What to Expect in Your First Yoga Class

 What to Expect in Your First Yoga Class

Heading to your first yoga class and not sure what to expect? Don't be intimidated - the yoga community is always excited and eager for newcomers to join the practice. A quick read below will have you informed, equipped, and feeling comfortable heading into your first class.

Know What You’re Signing Up For

There are a number of different types of yoga classes out there so it's important to know what you're jumping into before diving in the deep end. People have different preferences, bodies, endurance levels, and flexibility. All these characteristics play into what class you will want to take. 

There are a few yoga buzz words that will go a long way in interpreting what a class will entail. The main categories that most yoga classes fall under are Hatha Yoga, Ashtanga Yoga, Hot/Bikram Yoga, and Sculpt/Power Yoga. 

If you’re interested in a more slow-paced class, look for Hatha Yoga. Hatha Yoga, while also used as a general term for Yoga, focuses on stretching, breathing, and learning about the poses. This type of class is perfect for beginners to ease you into poses, stretching, and how to slow your mind down. Definitely recommended for those looking to destress! 

When you see the word ‘Ashtanga Yoga’ used, expect something more challenging. Ashtanga Yoga is structured by poses similar to Hatha Yoga, however, these types of classes are constantly flowing. If you’re looking to move, this class is for you! The challenge comes from keeping up with the poses and pace of the class, making it a great mental distraction as well. These classes tend to have the word ‘flow’ in the title, indicating that you will be constantly moving, but don’t scare away, there are still periods of rest and slow down. 

The third type of yoga class that you may see is ‘Hot Yoga’. The majority of Hot Yoga is practiced in a studio that is set at around 100 degrees. If you can’t handle heat or humidity, this class will be extremely challenging as you remain in the room anywhere from 60 to 90 minutes. That being said, the heat does add a challenge to anyone so keep that in mind when signing up. The benefits of practicing yoga in a hot studio are: loosens muscles, helps flexibility, burns fat from having a warm body. A popular sub-section of ‘Hot Yoga’ is a style called Bikram Yoga. Bikram Yoga is practiced in a room set at 108 degrees so expect some heat! Every Bikram class follows the same 26 postures so after you’ve done one class, you will know exactly how the next class will go. Enter a Bikram class hydrated, with a towel, and mentally prepared to sit out on a few postures if necessary!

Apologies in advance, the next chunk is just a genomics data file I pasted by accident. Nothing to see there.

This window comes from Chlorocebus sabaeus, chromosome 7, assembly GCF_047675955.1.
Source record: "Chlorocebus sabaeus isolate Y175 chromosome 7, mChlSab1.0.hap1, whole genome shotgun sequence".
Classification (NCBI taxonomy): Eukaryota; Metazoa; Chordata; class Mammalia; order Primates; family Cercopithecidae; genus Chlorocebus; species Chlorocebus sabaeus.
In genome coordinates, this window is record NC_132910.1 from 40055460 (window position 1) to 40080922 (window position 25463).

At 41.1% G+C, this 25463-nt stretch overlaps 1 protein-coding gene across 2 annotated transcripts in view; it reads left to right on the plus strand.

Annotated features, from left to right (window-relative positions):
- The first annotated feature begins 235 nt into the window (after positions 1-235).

The final type of yoga that you may encounter is ‘Yoga Sculpt’ or ‘Power Yoga’. Yoga Sculpt is a great way to intensify your yoga practice! Sculpt uses yoga poses and sequencing with the additional challenge of free weights in order to increase muscle strength. If you love yoga and are looking for a way to boost your metabolism and build lean muscle mass, this is a great class for you!

Know What to Do Before/ Bring To Class  

As with any exercise, hydration is crucial before, during, and after the class. Especially when taking a Yoga class that is aimed at detoxing your body, it is vital to replenish the lost toxins. For Hot Yoga, remember to drink throughout the class as you are losing more fluids than you feel in the moment. 

In addition to a water bottle, bring a yoga mat and a towel. While some yoga is relaxing and more meditative, you may sweat more than you think so you might as well go prepared! Mat placement is key with your first class. Finding a spot where you can see yourself in the mirror while simultaneously allowing yourself to see more expert peers around you will help you when confusion strikes in class. Looking over at your mat neighbor comes in handy when you don’t know a certain pose, terminology, or just want to make sure you’re doing it right! 

Frequently Used Terms

People scare away from yoga as it can be seen as intimidating- the truth is, yoga communities are just the opposite, always wanting to teach and welcome newcomers. A way to help ease into the intimidating first class is to familiarize yourself with these frequently used terms throughout classes. 

Pranayama: indicates that you will be doing breathing techniques. Your pose may look like this photo below.

Pranayama


Downward facing dog arguably the most common yoga pose; your hands and feet are on the ground and your back is straight up in the air; expect to do this in your first class.

 

Downward facing dog


Chaturanga: a fluid movement going from high plank down towards the ground, ending in a low plank; very gradual pose 

Chaturanga

 

Child’s Pose: a relaxing pose in which your toes are together while you sit back on your heels and spread your knees to hip-width; when comfortably sitting on heels, you lay your shoulders and hands on the floor and relax

Child's Pose


Savasana: aka lay down and rest!; this pose is done at the end of your practice to relax and slow your breathing. This pose can also be done at your own freewill- whenever you need to catch a breath, feel dizzy, or anything abnormal, lay down and practice savasana during class. 

 

Savasana

Namaste: at the end of class the instructor says this as the parting message 

Now that you know everything you need to know in preparation for a yoga class, go sign up for one, it’ll be worth it! 

Yogi - Courtney Mickley Hamm

Photographer - Devon Albeit